Today’s co-host is Reuven Lerner. Reuven teaches Python and data science to companies around the world and has been self-employed since 1995. In addition to his corporate training business, he also offers numerous online courses, as well as a free weekly newsletter read by 16,000 Python developers.

In 1992, Reuven was an undergrad at MIT working at the school newspaper. He essentially stumbled into working on the web when he and his classmates built a website for the newspaper.

Since wide use of the web was so new, he had to learn coding along the way in order to write software to keep their server running. As he continued to learn coding languages, he started doing software development. When he returned to school to complete his Ph.D. he began doing more and more training sessions.

Reuven made proactive changes within his business model to adjust for the COVID-19 pandemic, but rather than see it as a setback, he saw it as an opportunity. We talk about some of those changes and how he plans to move forward post-pandemic.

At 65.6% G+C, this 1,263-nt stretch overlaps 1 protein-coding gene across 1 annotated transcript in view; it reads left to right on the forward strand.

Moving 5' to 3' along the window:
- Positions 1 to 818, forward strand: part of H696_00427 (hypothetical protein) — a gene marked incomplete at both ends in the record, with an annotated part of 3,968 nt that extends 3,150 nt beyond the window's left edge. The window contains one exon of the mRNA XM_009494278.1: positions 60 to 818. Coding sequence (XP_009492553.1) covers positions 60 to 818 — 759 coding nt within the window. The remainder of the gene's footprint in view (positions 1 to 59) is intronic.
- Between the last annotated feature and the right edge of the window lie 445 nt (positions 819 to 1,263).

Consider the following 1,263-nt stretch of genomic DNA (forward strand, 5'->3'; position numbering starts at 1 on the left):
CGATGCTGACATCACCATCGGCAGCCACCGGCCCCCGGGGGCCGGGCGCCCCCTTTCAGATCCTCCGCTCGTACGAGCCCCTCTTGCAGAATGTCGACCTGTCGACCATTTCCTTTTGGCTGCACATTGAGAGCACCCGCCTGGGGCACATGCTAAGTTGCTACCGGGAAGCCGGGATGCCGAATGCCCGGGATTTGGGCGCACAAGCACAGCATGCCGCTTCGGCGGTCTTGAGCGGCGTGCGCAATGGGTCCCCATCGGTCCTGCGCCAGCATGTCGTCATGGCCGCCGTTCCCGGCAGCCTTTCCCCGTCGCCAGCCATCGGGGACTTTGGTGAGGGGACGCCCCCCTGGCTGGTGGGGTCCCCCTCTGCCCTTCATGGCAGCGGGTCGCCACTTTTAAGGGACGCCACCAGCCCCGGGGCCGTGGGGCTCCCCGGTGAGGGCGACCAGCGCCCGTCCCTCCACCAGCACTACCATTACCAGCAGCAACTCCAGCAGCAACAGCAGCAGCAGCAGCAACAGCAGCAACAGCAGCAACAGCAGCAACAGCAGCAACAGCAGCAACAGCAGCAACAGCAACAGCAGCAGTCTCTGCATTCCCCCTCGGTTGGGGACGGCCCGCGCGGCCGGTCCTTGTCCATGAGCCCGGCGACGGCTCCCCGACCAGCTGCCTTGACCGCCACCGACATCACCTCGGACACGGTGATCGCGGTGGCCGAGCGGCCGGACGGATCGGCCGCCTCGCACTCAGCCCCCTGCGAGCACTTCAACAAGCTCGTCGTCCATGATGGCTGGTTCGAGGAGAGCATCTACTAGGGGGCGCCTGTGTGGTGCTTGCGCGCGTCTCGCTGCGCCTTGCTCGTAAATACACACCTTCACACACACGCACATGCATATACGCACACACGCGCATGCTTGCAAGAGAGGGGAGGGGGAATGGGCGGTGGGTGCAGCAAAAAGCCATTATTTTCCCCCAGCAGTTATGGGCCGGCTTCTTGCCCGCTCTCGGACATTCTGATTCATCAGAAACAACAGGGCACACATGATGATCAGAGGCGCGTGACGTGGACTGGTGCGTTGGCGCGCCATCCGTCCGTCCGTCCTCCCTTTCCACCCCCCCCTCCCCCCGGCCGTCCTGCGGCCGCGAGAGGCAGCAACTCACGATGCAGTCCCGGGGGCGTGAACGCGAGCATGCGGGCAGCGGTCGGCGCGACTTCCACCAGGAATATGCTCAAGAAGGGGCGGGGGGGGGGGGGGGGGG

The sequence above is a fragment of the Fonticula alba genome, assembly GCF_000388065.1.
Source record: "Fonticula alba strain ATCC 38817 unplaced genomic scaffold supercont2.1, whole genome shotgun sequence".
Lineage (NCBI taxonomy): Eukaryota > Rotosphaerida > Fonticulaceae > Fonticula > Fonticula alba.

We also talk about having a skill that the market has a need for and being able to recognize that opportunity and capitalize on it, as well as how to look at opportunities and evaluate them effectively for your business.

[Tweet "'So when I basically didn't have any courses in person, I was still able to sell a whole bunch of online courses to individuals around the world, using my platform.' @reuvenmlerner"]

Main Takeaways

  • The best way to sell whatever you’re providing is to solve a specific problem. The better you can describe this problem and how you solve it, the more likely you are to get customers.
  • Learning in person is ideal, but given the state of the world, there are advantages to distance learning in terms of accessibility, scalability, and the ability to rewind and reassess topics.
  • Sometimes B2B and B2C markets are totally distinct. The crossover between marketing to individuals and getting corporate gigs isn’t as pronounced as you might think.
  • Leveraging your past experiences to create a foundation for your next endeavor is important. There are skills you gain from your hobbies and jobs that can usually transfer from one thing to the next.

Links and Important Mentions

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